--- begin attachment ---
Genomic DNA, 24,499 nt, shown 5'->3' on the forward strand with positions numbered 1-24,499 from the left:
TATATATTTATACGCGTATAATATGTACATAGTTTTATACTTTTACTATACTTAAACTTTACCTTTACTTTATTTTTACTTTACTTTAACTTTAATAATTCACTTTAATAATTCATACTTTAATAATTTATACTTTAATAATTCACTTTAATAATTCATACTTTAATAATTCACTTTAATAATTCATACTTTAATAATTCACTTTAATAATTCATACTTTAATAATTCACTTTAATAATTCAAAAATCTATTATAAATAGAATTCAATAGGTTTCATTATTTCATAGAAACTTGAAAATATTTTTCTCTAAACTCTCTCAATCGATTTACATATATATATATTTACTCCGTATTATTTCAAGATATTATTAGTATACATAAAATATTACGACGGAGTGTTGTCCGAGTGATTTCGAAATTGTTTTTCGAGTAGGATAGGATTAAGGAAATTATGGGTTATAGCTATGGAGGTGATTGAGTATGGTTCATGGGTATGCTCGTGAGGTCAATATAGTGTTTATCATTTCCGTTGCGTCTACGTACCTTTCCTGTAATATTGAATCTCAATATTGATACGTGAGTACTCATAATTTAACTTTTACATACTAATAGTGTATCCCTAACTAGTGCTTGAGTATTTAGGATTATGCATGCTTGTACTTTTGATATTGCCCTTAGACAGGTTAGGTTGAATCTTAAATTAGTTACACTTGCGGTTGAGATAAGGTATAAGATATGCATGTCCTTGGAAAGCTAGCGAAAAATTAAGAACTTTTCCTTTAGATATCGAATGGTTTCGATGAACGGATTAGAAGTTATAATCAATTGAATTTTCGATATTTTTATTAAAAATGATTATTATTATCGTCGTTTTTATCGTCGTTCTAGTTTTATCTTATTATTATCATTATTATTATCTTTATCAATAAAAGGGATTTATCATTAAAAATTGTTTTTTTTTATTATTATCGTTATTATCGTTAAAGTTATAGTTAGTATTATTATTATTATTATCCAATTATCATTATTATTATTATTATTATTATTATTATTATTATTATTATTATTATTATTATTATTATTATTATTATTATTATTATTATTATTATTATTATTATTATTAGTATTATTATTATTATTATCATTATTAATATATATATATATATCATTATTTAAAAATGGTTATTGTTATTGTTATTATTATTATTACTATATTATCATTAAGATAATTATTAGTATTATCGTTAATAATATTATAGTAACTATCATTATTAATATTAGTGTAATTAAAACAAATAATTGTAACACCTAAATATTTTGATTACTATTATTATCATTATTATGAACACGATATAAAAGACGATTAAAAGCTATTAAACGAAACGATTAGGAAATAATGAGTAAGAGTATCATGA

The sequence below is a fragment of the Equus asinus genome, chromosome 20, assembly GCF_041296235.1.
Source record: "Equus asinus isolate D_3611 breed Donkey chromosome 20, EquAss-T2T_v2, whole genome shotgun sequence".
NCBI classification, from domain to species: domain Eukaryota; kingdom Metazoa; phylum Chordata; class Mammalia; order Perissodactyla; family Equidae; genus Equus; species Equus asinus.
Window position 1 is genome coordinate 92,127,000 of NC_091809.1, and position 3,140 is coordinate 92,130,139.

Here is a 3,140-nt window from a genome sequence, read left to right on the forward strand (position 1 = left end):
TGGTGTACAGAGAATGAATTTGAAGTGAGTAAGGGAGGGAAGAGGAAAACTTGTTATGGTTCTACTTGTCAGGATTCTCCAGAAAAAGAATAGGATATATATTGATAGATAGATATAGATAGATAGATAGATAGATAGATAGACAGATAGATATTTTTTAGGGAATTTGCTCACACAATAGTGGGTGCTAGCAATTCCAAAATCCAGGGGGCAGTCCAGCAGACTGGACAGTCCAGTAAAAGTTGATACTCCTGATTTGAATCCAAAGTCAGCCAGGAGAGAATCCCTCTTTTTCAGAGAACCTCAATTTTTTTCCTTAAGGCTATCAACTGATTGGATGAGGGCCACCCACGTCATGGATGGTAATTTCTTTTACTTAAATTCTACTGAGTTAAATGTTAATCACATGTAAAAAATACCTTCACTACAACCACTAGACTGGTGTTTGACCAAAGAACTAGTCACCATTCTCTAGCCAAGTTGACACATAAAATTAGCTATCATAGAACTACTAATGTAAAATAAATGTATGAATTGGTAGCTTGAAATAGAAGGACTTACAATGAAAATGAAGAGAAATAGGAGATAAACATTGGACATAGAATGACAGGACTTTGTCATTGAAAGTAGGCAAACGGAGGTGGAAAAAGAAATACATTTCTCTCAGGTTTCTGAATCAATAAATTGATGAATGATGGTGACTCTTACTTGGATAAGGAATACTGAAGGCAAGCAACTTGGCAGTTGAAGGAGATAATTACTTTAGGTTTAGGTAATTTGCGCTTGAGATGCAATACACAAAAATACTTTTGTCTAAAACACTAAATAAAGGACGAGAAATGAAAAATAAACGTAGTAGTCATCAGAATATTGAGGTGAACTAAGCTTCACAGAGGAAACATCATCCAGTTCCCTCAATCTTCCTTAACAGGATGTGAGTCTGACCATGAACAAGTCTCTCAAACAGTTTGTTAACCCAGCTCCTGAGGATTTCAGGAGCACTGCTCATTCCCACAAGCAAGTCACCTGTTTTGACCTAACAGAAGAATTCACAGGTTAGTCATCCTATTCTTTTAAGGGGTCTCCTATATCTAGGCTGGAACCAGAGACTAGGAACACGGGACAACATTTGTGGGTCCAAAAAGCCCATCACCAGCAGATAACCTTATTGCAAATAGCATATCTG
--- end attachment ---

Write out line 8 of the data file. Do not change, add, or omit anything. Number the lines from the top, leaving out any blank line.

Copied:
TGGTGTACAGAGAATGAATTTGAAGTGAGTAAGGGAGGGAAGAGGAAAACTTGTTATGGTTCTACTTGTCAGGATTCTCCAGAAAAAGAATAGGATATATATTGATAGATAGATATAGATAGATAGATAGATAGATAGATAGACAGATAGATATTTTTTAGGGAATTTGCTCACACAATAGTGGGTGCTAGCAATTCCAAAATCCAGGGGGCAGTCCAGCAGACTGGACAGTCCAGTAAAAGTTGATACTCCTGATTTGAATCCAAAGTCAGCCAGGAGAGAATCCCTCTTTTTCAGAGAACCTCAATTTTTTTCCTTAAGGCTATCAACTGATTGGATGAGGGCCACCCACGTCATGGATGGTAATTTCTTTTACTTAAATTCTACTGAGTTAAATGTTAATCACATGTAAAAAATACCTTCACTACAACCACTAGACTGGTGTTTGACCAAAGAACTAGTCACCATTCTCTAGCCAAGTTGACACATAAAATTAGCTATCATAGAACTACTAATGTAAAATAAATGTATGAATTGGTAGCTTGAAATAGAAGGACTTACAATGAAAATGAAGAGAAATAGGAGATAAACATTGGACATAGAATGACAGGACTTTGTCATTGAAAGTAGGCAAACGGAGGTGGAAAAAGAAATACATTTCTCTCAGGTTTCTGAATCAATAAATTGATGAATGATGGTGACTCTTACTTGGATAAGGAATACTGAAGGCAAGCAACTTGGCAGTTGAAGGAGATAATTACTTTAGGTTTAGGTAATTTGCGCTTGAGATGCAATACACAAAAATACTTTTGTCTAAAACACTAAATAAAGGACGAGAAATGAAAAATAAACGTAGTAGTCATCAGAATATTGAGGTGAACTAAGCTTCACAGAGGAAACATCATCCAGTTCCCTCAATCTTCCTTAACAGGATGTGAGTCTGACCATGAACAAGTCTCTCAAACAGTTTGTTAACCCAGCTCCTGAGGATTTCAGGAGCACTGCTCATTCCCACAAGCAAGTCACCTGTTTTGACCTAACAGAAGAATTCACAGGTTAGTCATCCTATTCTTTTAAGGGGTCTCCTATATCTAGGCTGGAACCAGAGACTAGGAACACGGGACAACATTTGTGGGTCCAAAAAGCCCATCACCAGCAGATAACCTTATTGCAAATAGCATATCTG